19. J. B.
    October 22, 2017
    Reply

    Puhlllllleeeeeeeaaaaaassssseeeee Come to Colorado! We need you here, Dan.

  20. roleat
    October 23, 2017
    Reply

    genius guy

  21. Ash Mahan
    November 1, 2017
    Reply

    This man is fascinating .I truly enjoyed this video!

  22. bettybaker 55
    November 1, 2017
    Reply

    I would to build my own with him as my mentor.

  23. We have always been anointed
    November 6, 2017
    Reply

    I'm so inspired by this man! God bless you sir, and your team, amen!

  24. Marie Bruno
    November 12, 2017
    Reply

    He is so creative..wow I would love to have a home built by him.. just awesome

  25. husky500cr
    November 22, 2017
    Reply

    Amazing

  26. Kimmie Elzain
    November 24, 2017
    Reply

    WOW!!! No other words seem adequate. WOW!

  27. Kimmie Elzain
    November 24, 2017
    Reply

    "My great advantage is, I don't care about money" Quote by Dan Phillips. How rare.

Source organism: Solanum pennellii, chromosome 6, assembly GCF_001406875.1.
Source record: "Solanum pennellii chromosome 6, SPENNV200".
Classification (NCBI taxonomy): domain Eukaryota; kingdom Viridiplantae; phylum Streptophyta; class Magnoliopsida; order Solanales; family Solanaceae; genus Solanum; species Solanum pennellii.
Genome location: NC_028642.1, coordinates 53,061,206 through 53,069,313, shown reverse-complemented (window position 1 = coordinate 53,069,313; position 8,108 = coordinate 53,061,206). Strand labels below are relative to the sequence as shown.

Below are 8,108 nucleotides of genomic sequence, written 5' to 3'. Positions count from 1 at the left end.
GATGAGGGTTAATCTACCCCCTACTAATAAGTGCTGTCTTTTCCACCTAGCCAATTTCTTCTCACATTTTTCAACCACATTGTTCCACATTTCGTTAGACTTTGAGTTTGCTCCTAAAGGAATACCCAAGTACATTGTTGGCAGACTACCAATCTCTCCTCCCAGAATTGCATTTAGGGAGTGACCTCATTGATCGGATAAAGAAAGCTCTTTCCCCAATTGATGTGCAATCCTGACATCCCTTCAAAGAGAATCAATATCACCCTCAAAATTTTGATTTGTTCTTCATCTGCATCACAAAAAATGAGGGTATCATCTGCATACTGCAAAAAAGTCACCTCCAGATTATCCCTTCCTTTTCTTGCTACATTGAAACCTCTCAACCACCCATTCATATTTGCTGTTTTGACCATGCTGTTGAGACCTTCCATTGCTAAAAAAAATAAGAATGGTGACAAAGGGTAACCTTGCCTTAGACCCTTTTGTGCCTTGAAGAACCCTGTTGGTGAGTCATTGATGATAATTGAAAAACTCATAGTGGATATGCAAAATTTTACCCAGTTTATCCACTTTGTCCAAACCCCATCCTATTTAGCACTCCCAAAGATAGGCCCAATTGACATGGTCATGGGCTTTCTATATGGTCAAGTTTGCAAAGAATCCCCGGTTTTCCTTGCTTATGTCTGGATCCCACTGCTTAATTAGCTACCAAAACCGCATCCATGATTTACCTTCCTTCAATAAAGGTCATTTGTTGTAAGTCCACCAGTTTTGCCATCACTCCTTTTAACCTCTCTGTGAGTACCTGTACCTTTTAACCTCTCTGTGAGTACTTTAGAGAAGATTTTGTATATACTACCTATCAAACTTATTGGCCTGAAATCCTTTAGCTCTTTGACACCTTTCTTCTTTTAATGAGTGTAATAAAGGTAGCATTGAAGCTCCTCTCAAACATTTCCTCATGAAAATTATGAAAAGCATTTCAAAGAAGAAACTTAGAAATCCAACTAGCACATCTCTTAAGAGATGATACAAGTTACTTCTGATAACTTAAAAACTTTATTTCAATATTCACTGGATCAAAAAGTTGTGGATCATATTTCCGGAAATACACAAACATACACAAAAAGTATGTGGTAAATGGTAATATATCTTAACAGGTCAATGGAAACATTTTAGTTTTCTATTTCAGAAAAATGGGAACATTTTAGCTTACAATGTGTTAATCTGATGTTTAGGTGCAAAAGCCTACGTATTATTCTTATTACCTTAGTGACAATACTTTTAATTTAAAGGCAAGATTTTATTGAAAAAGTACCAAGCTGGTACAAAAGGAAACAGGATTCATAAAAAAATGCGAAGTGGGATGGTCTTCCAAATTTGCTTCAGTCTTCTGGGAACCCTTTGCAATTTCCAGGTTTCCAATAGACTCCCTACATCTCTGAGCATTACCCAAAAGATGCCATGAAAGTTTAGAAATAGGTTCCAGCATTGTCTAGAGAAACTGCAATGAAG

28. Marianne Lottes
    December 3, 2017
    Reply

    my dad built a 20 square m house with all rubble in fact post war rubble . he was also an artist . it was amazing and i grew up in it .
    he was ahead of his time .

  29. Brett Richardson
    December 5, 2017
    Reply

    where in texas is this?

  30. HollywoodCreeper
    December 10, 2017
    Reply

    This is awesome. I hate to think of what the hurricane did to some of your beautiful properties. I hope they came through it ok.

  31. Darrell Olson
    December 13, 2017
    Reply

    You have a lock for your front door, really???

  32. Elena Beza
    December 26, 2017
    Reply

    Dan Philips bacyard texan suberb

  33. Miles Rose
    January 4, 2018
    Reply

    This video is a real breath of fresh air, compared to all of the videos of hipster yuppie tiny houses that cost $75,000+ for 200 sqft

  34. Lisna Wati
    January 4, 2018
    Reply

    Waw

  35. Brandon Burrell
    January 8, 2018
    Reply

    Outstanding!

Leave a reply

Your email address will not be published. Required fields are marked *